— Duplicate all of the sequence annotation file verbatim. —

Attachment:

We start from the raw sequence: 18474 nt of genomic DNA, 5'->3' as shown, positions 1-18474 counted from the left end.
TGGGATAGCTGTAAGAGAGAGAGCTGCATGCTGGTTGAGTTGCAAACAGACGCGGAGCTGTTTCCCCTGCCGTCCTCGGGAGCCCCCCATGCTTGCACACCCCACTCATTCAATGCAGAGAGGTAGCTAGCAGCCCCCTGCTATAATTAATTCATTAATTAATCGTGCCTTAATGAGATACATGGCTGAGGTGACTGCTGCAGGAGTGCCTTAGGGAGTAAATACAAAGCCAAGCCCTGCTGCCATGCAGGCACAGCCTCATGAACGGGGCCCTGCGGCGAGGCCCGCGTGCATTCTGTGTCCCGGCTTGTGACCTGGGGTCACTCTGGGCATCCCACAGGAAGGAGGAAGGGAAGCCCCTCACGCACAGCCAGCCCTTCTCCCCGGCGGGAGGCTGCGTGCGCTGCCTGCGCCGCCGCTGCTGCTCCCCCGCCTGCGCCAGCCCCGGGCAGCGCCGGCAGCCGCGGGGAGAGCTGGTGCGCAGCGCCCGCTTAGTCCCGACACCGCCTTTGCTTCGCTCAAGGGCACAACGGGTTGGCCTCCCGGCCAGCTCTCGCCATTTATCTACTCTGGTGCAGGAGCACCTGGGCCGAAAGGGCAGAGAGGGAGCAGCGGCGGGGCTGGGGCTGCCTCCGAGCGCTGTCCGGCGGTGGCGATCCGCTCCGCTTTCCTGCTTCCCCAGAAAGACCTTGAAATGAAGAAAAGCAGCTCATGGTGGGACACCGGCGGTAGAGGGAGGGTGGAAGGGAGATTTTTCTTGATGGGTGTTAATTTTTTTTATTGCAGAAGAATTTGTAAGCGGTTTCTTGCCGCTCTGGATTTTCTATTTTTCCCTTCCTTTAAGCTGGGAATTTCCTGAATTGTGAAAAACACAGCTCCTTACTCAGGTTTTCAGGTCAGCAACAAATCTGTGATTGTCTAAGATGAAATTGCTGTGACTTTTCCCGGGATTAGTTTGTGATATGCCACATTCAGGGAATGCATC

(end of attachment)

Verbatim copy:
We start from the raw sequence: 18474 nt of genomic DNA, 5'->3' as shown, positions 1-18474 counted from the left end.
TGGGATAGCTGTAAGAGAGAGAGCTGCATGCTGGTTGAGTTGCAAACAGACGCGGAGCTGTTTCCCCTGCCGTCCTCGGGAGCCCCCCATGCTTGCACACCCCACTCATTCAATGCAGAGAGGTAGCTAGCAGCCCCCTGCTATAATTAATTCATTAATTAATCGTGCCTTAATGAGATACATGGCTGAGGTGACTGCTGCAGGAGTGCCTTAGGGAGTAAATACAAAGCCAAGCCCTGCTGCCATGCAGGCACAGCCTCATGAACGGGGCCCTGCGGCGAGGCCCGCGTGCATTCTGTGTCCCGGCTTGTGACCTGGGGTCACTCTGGGCATCCCACAGGAAGGAGGAAGGGAAGCCCCTCACGCACAGCCAGCCCTTCTCCCCGGCGGGAGGCTGCGTGCGCTGCCTGCGCCGCCGCTGCTGCTCCCCCGCCTGCGCCAGCCCCGGGCAGCGCCGGCAGCCGCGGGGAGAGCTGGTGCGCAGCGCCCGCTTAGTCCCGACACCGCCTTTGCTTCGCTCAAGGGCACAACGGGTTGGCCTCCCGGCCAGCTCTCGCCATTTATCTACTCTGGTGCAGGAGCACCTGGGCCGAAAGGGCAGAGAGGGAGCAGCGGCGGGGCTGGGGCTGCCTCCGAGCGCTGTCCGGCGGTGGCGATCCGCTCCGCTTTCCTGCTTCCCCAGAAAGACCTTGAAATGAAGAAAAGCAGCTCATGGTGGGACACCGGCGGTAGAGGGAGGGTGGAAGGGAGATTTTTCTTGATGGGTGTTAATTTTTTTTATTGCAGAAGAATTTGTAAGCGGTTTCTTGCCGCTCTGGATTTTCTATTTTTCCCTTCCTTTAAGCTGGGAATTTCCTGAATTGTGAAAAACACAGCTCCTTACTCAGGTTTTCAGGTCAGCAACAAATCTGTGATTGTCTAAGATGAAATTGCTGTGACTTTTCCCGGGATTAGTTTGTGATATGCCACATTCAGGGAATGCATC